Then Māra does not subdue that person,
Like the wind does not subdue a stone mountain.

Māra is a tempter, one who tries to control us by presenting us with temptations of various kinds – things that provoke us to greed, hatred, and ignorance.  This can be taken metaphorically to represent the tendencies towards temptation within our own mind, or literally, as meaning an actual external entity.  Most likely the Buddha meant it both ways.

In this verse, then, we see the Buddha giving a few examples of ways we can keep ourselves from falling into self-destructive cycles.  If we focus our attention on things we find appealing, then we will tend to become obsessed with them and fall prey to our desires; so instead we direct our attention elsewhere.  If we eat just to entertain ourselves or distract ourselves, if we eat obsessing about flavor and texture, then once again we will fall prey to our desires; so instead, we eat just what we need to eat in order to survive, and regard it purely as fuel for the body.  If we make no effort to eliminate harmful mindstates and prevent them from arising, then harmful states will run rampant through our mind; so instead, we develop confidence in the efficacy of Buddhist practice, and carefully protect the mind at all times.  In this way, we become immune to the torment that comes from being enslaved by our own desires.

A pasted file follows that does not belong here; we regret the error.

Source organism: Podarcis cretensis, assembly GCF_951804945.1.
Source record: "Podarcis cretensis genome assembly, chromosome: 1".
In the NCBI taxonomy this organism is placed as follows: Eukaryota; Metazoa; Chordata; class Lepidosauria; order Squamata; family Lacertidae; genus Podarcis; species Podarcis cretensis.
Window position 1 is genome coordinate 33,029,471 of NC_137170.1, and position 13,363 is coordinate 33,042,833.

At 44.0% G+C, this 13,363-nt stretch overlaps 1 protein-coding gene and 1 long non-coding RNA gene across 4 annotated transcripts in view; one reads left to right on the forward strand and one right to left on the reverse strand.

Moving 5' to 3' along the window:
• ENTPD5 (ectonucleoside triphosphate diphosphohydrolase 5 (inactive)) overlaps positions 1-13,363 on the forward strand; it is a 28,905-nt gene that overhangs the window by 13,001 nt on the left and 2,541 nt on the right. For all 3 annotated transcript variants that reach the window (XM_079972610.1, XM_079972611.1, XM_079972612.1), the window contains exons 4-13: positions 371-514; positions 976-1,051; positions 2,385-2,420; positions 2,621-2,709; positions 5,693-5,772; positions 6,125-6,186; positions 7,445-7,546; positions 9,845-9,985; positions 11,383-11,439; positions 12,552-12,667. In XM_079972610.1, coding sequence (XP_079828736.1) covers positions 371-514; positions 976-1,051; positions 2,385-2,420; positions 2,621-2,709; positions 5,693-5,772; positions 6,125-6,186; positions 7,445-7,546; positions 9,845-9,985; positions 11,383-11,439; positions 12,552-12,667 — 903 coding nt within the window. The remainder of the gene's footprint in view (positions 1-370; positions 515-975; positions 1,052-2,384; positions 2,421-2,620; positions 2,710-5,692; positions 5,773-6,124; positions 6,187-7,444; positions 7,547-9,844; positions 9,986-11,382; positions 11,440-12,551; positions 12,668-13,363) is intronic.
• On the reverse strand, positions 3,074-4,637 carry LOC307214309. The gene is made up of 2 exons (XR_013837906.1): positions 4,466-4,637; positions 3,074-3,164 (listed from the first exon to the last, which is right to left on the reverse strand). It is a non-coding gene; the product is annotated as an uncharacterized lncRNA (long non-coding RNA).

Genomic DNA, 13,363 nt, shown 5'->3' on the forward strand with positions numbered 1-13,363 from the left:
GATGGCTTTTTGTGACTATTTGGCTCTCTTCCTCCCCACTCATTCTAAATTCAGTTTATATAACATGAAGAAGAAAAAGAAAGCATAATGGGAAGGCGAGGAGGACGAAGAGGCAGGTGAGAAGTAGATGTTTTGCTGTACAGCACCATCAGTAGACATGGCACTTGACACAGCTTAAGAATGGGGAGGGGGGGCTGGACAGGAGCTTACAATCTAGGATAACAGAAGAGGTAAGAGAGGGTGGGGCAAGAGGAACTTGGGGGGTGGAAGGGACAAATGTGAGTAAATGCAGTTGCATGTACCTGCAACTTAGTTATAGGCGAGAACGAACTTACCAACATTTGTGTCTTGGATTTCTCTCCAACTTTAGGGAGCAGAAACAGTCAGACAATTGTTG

(9)
An impure person who wears a monastic robe,
Lacking self-restraint and honesty,
Is not worthy of the monastic robe.

(10)
One who is faultless, focused on morality,
Who has taken up self-restraint and honesty,
Is truly worthy of the monastic robe.

It is not enough just to put on an outer pretense of spirituality.  It is also necessary to embody the principles of the spiritual life thoroughly and completely.  This is particularly true when one is in the role of spiritual leader, teacher, or role model, as others will look to one for inspiration; if one presents a poor example, then they may lose faith in the practice as a result.

(11)
Those who think the unessential is essential,
And see the essential as unessential,
Do not attain that which is essential,
And wander in the domain of wrong intention.

(12)
Those who know the essential as essential,
And the unessential as unessential,
Attain that which is essential
And wander in the domain of right intention.

Often in life we get caught up in pursuits that are irrelevant to our spiritual goals, and either cease making progress or even wind up backtracking.  Thus it’s important to always keep in mind the importance of developing wholesome mindstates and reducing unwholesome mindstates; and also to remember that anything which does not directly contribute to our practice is ultimately unimportant.

(13)
Just as rain penetrates a poorly roofed house,
In the same way, lust invades an undeveloped mind.

(14)
Just as rain does not penetrate a well-roofed house,
In the same way, lust does not invade a well-developed mind.